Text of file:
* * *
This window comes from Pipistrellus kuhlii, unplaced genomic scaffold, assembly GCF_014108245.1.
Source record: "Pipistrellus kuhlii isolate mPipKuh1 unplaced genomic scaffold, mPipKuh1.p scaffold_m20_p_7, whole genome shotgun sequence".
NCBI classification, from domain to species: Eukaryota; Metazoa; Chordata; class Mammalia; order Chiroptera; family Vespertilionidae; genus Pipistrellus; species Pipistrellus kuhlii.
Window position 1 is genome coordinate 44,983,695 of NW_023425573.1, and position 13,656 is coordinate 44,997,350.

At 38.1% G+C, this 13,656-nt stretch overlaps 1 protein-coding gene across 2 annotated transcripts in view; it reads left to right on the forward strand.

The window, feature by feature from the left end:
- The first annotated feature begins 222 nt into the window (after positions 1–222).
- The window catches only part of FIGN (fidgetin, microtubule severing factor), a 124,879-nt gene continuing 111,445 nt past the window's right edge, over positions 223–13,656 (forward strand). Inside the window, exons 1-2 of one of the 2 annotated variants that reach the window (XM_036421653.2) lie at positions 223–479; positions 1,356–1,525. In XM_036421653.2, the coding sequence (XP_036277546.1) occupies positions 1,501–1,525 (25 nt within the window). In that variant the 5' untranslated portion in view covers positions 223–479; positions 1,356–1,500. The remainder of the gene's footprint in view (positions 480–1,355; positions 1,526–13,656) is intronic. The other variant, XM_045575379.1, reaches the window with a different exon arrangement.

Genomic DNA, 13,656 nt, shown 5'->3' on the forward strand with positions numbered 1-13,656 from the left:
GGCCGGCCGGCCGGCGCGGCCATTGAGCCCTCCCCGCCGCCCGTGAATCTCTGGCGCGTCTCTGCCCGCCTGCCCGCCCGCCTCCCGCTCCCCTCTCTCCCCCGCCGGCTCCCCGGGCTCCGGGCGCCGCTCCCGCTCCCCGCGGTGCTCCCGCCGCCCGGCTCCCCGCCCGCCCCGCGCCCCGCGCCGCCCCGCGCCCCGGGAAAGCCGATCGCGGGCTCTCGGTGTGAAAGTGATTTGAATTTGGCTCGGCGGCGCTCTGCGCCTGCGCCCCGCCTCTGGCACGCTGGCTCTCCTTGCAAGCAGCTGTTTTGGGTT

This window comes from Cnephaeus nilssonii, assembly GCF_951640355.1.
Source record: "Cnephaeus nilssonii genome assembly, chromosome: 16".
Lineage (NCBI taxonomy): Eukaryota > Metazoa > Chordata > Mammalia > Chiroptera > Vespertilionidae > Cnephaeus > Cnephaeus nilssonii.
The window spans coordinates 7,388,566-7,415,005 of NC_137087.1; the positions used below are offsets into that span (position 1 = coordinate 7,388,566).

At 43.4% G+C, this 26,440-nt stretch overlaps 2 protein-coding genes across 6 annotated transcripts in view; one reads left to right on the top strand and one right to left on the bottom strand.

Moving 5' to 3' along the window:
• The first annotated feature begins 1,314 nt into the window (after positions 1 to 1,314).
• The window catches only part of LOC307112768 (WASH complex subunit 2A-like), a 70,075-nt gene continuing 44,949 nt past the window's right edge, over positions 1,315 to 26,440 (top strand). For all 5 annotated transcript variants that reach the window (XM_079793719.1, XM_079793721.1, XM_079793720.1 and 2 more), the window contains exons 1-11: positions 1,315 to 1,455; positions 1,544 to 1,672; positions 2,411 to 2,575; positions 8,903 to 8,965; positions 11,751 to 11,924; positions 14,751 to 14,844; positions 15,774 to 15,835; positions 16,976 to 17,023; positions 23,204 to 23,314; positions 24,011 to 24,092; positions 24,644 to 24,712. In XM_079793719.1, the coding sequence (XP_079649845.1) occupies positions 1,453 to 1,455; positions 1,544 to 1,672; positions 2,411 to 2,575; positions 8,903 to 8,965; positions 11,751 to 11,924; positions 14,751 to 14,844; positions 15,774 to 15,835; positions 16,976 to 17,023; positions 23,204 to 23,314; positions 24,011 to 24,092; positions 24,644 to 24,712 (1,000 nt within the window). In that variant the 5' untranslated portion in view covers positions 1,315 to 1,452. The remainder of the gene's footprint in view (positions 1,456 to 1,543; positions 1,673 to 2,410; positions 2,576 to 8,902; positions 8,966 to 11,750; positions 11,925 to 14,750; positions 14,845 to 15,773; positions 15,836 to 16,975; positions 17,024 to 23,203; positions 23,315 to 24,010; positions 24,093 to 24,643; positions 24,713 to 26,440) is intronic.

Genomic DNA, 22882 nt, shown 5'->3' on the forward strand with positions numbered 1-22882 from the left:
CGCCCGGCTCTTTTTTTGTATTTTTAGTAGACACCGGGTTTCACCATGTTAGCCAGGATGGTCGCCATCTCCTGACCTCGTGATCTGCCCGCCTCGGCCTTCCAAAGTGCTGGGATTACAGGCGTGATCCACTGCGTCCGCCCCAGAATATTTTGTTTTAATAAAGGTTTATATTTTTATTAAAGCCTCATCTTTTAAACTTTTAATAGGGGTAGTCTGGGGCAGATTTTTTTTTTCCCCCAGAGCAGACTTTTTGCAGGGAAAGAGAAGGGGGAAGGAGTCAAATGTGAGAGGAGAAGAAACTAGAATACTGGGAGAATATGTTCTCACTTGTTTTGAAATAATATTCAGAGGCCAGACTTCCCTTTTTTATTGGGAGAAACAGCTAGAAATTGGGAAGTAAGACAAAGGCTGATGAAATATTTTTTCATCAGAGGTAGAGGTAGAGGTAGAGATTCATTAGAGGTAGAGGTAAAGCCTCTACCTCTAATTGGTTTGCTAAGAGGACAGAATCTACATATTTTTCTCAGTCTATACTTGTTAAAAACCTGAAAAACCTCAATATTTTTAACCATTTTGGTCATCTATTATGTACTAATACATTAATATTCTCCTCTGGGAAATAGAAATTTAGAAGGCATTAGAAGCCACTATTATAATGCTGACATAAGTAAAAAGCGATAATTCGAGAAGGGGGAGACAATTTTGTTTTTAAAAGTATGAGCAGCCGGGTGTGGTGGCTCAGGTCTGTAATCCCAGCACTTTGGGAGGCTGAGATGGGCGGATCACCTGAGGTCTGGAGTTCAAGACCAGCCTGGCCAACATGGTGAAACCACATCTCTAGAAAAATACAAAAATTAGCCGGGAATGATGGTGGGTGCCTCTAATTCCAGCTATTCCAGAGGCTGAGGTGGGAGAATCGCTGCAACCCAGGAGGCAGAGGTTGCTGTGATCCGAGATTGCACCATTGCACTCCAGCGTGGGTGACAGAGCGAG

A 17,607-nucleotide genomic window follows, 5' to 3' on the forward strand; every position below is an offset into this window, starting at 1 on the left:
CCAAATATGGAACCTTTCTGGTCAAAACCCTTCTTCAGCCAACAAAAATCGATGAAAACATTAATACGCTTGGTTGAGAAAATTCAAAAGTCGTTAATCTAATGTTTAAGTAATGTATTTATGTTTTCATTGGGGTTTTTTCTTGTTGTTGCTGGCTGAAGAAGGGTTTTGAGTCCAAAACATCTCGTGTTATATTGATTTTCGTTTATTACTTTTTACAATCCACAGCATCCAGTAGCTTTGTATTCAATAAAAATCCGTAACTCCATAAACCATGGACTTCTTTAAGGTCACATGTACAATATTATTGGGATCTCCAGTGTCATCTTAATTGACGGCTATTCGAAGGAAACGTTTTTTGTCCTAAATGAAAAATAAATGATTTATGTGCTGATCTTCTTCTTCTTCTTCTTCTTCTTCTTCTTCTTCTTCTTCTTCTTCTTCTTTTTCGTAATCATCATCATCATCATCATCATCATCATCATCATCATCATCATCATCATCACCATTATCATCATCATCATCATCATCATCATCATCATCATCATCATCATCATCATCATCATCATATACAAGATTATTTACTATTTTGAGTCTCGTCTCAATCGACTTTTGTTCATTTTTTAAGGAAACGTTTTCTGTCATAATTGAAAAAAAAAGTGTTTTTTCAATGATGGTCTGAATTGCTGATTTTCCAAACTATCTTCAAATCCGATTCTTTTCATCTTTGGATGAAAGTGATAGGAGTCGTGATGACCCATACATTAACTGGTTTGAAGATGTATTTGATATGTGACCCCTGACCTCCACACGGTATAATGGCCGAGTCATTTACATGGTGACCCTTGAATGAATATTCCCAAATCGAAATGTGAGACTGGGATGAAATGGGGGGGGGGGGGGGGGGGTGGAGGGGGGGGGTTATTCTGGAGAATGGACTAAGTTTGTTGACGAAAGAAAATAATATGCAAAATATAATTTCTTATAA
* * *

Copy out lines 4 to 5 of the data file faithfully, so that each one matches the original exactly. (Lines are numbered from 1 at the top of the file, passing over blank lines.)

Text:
Window position 1 is genome coordinate 44,983,695 of NW_023425573.1, and position 13,656 is coordinate 44,997,350.

At 38.1% G+C, this 13,656-nt stretch overlaps 1 protein-coding gene across 2 annotated transcripts in view; it reads left to right on the forward strand.